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Peter S Bearman, "Desertion as Localism: Army Unit Solidarity and Group Norms in the U.S. Civil War" (1991)

Title

Peter S Bearman, "Desertion as Localism: Army Unit Solidarity and Group Norms in the U.S. Civil War" (1991)

Description

Ironically the central government that the states seceded to was more powerful than the one they had left, putting to rest the argument that they had left for states rights. The ideology of southerners began to split during the war, as poorer agrarians started to resent the wealthy, and southern leaders started to clash over the direction of the new country. This led to internal strife that caused the end of the Confederacy. Desertion because a huge problem during the war, but Bearman argues it was not individual problems that led men to leave, it was the unity they found within their own companies. They formed bonds, and when they felt that their services had been used up or they could no longer support the war, not just one but multiple people left at once. Most of the Confederate soldiers in North Carolina had little to fight for, so when things got rough, they left. Unlike modern military that tries to reduce ties to civil society, the armies of the Confederacy recruited and maintained entire groups of men from one county, meaning they all knew of each other, making solidarity and thus desertion all the more likely.

Creator

Bearman, Peter S

Source

Bearman, Peter S, "Desertion as Localism: Army Unit Solidarity and Group Norms in the U.S. Civil War" Social Forces. 2nd Ed. Vol 70. University of North Carolina, Chapel Hill 1991:321-42

Date

1861-1865

Type

Document

Original Format

Journal Article

Text

Drawing from the experiences of 3,126 enlisted men from North Carolina who fought for the Confederacy in the Civil War, the author focuses on the determinants of desertion. Men deserted because their identity as Southerners was eroded by an emergent localism, sustained and organized within the Confederate army. Desertion rates were highest in companies that evidenced a high degree of local homogeneity; company solidarity thus bred rather than reduced desertion rates. There is no support for any of the historical models of desertion that search for individual-level determinants, such as social class, occupation, status, family structure, age, or time of enlistment. Finally, contextual variables seem to be weak proxies for the central variable accounting for desertion: the emergence of a localist identity.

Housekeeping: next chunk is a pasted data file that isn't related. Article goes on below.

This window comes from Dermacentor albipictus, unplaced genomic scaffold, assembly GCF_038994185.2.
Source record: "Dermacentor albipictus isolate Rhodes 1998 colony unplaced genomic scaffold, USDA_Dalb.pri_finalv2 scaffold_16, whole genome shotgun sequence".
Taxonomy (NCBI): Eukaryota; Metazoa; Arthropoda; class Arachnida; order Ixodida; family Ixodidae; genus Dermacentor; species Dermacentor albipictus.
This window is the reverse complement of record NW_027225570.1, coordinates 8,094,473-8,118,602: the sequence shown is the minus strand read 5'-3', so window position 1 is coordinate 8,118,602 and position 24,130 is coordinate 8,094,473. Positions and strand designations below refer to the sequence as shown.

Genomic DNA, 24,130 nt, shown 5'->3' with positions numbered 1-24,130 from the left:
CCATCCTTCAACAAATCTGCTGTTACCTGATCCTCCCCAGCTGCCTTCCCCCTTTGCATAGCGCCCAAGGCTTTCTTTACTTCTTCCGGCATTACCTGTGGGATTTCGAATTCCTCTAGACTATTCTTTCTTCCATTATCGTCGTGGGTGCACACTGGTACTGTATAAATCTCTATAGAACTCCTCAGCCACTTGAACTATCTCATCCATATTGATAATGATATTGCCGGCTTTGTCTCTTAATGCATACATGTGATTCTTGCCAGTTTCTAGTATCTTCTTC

"Mother there is soldiers deserting everyday and I hope they will continue to desert until this war has ended." Private T.W. Gaither, April 3, 1863 (Hardy n.d.)

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Desertion as Localism: Army Unit Solidarity and Group Norms in the U.S. Civil War

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Citation

Bearman, Peter S, Peter S Bearman, "Desertion as Localism: Army Unit Solidarity and Group Norms in the U.S. Civil War" (1991), Civil War Era NC, accessed May 26, 2017, https://cwnc.omeka.chass.ncsu.edu/items/show/357.